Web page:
Mount Sinai first hospital to treat liver cancer with radiopaque bead
An innovative cancer treatment made of luminescent chemotherapy-filled beads injected into tumors through the wrist is now available for patients with inoperable and difficult-to-treat liver cancer. The Mount Sinai Hospital (MSH) has become the first in the country to offer the minimally invasive treatment using the M1 LUMI Bead loaded with doxorubicin, a chemotherapy agent.
The M1 LUMI beads were designed with technology that allows for real time tracking of the bead's location during embolization procedure. During the procedure, interventional radiologists use a catheter to thread the beads into the blood vessels that lead to the tumor. Doctors can see where the beads are placed and confirm its placement will block the blood flow feeding the tumor, causing it to shrink over time. The device was approved for use by the U.S. Food and Drug Administration in December 2015. Mount Sinai participated in comprehensive clinical evaluation of the LUMI Beads.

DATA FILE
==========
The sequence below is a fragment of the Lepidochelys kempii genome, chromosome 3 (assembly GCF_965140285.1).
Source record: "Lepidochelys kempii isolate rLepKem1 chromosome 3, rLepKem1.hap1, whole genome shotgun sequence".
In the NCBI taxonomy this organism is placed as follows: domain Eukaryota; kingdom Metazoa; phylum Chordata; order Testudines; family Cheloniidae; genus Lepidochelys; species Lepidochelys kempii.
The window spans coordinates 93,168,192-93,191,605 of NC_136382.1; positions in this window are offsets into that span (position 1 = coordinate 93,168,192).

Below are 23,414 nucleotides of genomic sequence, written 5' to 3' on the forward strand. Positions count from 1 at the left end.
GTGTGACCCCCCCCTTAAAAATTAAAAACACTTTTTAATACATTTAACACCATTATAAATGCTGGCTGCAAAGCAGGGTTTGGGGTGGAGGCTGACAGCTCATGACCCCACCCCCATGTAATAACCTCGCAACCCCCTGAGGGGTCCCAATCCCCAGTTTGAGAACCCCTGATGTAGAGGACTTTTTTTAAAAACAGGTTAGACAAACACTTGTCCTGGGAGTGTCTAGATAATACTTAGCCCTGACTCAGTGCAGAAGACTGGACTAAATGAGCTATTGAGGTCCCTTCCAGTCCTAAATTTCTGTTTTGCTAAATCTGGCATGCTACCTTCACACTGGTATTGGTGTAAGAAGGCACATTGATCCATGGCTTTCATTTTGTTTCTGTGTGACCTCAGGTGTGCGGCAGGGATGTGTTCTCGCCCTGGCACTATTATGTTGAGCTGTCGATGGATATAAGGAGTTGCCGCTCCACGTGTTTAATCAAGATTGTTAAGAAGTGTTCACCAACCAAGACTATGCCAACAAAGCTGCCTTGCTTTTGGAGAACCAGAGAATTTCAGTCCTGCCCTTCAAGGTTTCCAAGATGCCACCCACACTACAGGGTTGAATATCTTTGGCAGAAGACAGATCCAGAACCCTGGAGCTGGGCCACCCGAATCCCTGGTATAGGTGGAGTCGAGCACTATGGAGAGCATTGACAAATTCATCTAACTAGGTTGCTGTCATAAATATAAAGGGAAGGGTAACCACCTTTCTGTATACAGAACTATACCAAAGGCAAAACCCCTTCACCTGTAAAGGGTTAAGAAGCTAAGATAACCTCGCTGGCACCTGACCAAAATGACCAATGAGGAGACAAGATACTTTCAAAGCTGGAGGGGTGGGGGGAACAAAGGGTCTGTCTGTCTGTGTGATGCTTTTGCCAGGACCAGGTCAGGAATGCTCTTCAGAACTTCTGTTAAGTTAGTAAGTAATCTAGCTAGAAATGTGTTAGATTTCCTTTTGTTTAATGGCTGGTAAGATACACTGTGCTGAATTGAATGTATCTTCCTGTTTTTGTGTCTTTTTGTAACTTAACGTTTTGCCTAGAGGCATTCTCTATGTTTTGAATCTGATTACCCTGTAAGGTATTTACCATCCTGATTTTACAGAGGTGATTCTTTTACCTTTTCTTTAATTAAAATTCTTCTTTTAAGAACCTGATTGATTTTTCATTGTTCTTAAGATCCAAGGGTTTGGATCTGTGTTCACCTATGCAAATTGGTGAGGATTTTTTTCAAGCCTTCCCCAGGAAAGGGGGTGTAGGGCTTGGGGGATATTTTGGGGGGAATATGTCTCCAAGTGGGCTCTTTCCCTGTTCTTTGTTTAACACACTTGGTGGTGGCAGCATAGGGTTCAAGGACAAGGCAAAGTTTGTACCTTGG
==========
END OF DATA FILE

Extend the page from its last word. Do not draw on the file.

"This is a game-changing tool," said Edward Kim, MD, Director of Interventional Oncology and Associate Professor of Radiology and Surgery in the Division of Interventional Radiology at The Mount Sinai Hospital. "In the past, we had no way to verify where the beads were placed in the blood vessels or whether they remained in the intended location over time. Now we can see the location, and adjust if a portion of the tumor has been missed while the patient is on the table without repeating the procedure. This is what we call precision targeting of tumors."
Liver cancer is one of the most difficult-to-treat cancers, with few useful surgical or therapeutic options. It is the leading cause of cancer deaths worldwide, accounting for nearly 746,000 deaths each year. Mount Sinai's Liver Cancer Program is a pioneer in the diagnosis and treatment of liver cancer. The Program is on the forefront of the most advanced surgical techniques; interventional treatment protocols; and surveillance programs for patients at risk for developing liver cancer.
"This new tool exemplifies precision medicine and is a new standard of care in cancer treatment. This is a very exciting time in cancer research and treatment," Dr. Kim said.
Video of Dr. Edward Kim performing this cancer procedure: